Workplace Mediation -- Unresolved Issues Can Become Explosive

So many of the people we meet in our mediation business have -- as a primary duty -- the job of managing and resolving open employee complaints. Their main goal is to understand the grievances and explore solutions that offer the greatest degree of mutual satisfaction. The idea is that resolved complaints allow the participants to move on with the more urgent business of business.

Resolving workplace issues is an admirable objective. It is hard to argue against problem solving regardless of who you are: employee relations professional, union representative, individual employee, manager or attorney.

So, with all that desire and focus why is it that employee issues linger, fester, lose their urgency and then, to the dismay of those observing, suddenly become explosive?

Organizations (small and large) are burdened with policies, procedures and personalities that, despite all good intentions, wreak havoc on timely fixes to employee concerns. Increasingly a number of situations are pending for months and years because they are tangled up in maneuvering. Unresolved issues drive up costs, require additional time commitments and create workplace hostility.

The most consistent feedback I receive from those labor or corporate organizations that use our services is that speed, open-mindedness, and speed (did I already mention speed?) rank high as two attributes desired by employees in their workplaces. This is true in survey after survey and research paper after research paper.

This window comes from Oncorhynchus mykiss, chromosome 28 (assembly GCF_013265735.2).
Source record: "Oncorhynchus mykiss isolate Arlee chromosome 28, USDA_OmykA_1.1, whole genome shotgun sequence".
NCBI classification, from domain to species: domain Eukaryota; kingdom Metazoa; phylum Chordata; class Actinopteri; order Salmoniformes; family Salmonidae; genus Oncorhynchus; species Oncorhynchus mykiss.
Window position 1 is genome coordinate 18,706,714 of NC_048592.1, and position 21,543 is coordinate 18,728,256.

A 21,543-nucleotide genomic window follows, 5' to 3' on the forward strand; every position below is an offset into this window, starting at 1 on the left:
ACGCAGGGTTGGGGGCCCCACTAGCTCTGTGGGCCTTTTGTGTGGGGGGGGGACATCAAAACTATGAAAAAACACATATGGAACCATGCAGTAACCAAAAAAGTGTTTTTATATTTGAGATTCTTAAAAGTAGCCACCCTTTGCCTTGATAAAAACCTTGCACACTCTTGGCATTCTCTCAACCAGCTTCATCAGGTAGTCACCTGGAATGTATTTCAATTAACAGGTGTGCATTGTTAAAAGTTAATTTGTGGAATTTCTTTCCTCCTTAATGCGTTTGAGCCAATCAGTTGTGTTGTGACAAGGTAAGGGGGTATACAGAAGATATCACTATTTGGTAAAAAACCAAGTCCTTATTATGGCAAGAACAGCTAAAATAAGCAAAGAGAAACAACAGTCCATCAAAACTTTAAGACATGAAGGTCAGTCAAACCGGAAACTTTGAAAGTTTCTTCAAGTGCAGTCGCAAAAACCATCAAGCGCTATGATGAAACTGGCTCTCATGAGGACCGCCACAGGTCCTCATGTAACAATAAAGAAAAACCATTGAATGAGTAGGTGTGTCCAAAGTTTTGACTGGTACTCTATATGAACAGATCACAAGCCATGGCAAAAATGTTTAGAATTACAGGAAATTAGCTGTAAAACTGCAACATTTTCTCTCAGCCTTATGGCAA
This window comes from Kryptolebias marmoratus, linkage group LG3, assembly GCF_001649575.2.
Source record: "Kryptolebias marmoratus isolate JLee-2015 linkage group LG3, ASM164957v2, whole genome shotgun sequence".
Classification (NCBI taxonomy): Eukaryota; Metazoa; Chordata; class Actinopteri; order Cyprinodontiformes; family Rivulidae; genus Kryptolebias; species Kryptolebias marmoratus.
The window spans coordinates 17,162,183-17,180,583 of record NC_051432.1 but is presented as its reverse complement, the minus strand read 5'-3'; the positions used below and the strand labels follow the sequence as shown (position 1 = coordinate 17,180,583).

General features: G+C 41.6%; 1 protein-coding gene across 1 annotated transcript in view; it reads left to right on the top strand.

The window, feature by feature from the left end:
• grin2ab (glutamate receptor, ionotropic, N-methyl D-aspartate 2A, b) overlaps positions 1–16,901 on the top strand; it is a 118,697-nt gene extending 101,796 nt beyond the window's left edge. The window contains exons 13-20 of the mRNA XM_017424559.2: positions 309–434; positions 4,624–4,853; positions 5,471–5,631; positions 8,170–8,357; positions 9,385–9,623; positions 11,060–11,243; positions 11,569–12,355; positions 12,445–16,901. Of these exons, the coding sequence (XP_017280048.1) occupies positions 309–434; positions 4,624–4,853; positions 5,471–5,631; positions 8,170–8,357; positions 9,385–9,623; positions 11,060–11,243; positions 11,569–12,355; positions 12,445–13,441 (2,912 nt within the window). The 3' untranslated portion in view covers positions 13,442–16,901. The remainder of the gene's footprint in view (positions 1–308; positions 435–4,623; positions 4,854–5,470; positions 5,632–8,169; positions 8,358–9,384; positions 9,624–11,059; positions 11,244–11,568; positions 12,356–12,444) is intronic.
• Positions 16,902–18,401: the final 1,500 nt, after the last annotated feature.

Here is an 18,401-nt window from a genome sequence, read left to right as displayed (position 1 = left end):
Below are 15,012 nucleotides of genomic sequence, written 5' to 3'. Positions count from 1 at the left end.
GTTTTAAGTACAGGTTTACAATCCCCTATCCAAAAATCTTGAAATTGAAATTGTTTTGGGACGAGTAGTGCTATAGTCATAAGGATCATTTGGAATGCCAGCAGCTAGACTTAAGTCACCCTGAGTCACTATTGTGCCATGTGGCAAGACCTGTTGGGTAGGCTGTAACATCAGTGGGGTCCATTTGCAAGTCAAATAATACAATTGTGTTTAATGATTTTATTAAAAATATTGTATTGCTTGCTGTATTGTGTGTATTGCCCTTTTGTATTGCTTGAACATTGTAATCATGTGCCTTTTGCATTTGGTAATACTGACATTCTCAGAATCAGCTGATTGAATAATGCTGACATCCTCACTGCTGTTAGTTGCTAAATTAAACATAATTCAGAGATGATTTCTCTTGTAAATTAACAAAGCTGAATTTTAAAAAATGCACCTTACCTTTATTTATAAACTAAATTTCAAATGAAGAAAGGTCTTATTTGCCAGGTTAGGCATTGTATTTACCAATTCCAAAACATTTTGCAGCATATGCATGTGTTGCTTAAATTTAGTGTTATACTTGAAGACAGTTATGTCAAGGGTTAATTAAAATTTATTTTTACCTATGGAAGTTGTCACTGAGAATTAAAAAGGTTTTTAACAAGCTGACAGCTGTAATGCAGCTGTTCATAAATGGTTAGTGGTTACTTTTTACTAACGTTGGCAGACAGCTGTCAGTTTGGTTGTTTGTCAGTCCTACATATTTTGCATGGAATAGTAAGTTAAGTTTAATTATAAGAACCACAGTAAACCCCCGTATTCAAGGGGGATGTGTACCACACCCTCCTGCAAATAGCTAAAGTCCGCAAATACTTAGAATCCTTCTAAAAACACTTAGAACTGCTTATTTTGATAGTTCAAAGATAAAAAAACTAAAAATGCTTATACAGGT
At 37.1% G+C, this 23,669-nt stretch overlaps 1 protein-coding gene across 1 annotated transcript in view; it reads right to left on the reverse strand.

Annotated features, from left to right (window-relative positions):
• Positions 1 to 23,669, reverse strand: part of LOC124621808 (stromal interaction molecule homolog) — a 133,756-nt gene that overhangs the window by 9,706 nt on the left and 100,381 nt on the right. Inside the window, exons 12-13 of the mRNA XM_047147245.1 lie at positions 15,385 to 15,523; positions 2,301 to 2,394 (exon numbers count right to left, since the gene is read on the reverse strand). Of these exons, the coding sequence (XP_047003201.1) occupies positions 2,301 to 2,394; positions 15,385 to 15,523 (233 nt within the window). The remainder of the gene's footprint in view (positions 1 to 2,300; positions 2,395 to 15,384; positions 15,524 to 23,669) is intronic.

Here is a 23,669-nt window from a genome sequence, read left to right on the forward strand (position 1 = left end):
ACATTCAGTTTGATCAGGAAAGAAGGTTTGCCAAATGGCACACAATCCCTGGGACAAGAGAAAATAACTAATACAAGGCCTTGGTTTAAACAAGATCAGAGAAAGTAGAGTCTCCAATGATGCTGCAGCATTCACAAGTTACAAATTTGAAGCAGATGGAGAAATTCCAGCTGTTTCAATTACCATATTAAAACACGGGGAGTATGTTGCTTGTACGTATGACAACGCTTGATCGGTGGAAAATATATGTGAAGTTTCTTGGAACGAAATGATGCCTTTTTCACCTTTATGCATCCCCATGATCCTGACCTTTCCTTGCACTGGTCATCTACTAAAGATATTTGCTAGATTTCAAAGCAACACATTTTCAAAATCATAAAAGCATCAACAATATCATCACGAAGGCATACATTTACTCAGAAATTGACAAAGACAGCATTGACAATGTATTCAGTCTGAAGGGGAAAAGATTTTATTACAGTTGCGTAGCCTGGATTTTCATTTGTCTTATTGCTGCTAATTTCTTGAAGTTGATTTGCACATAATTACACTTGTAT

Mediation is an approach to workplace resolution that is quicker and less costly than traditional internal and legal processes. Mediation works in an atmosphere that is less adversarial and often more productive than other proceedings. And more and more organizations (particularly larger operations) are including mediation in their handbooks and labor agreements - not only as an option but also as a mandatory early step in the complaint process.

When we take an honest assessment of the turn-around time and costs of current complaint processes (both formal and informal) and see delays of six months or longer, hefty attorney fees, and regular outside agency intervention, then we shouldn't kid ourselves - these distractions matter. They do not go away. They do not get buried in administrative time capsules. They fester and they cause friction and distrust.

Solve them. Fairly. Quickly.


Thornton Mason is a national dispute resolution consultant and human relations mediator with 25 years of experience resolving over 1200 employee matters. His 60 Second Updates have a current reach of over 750,000 readers. He and Mediation Resolves focus on eliminating formal employee complaints, avoiding internal relationship disputes, preventing grievance backlogs, and restarting stalled labor negotiations.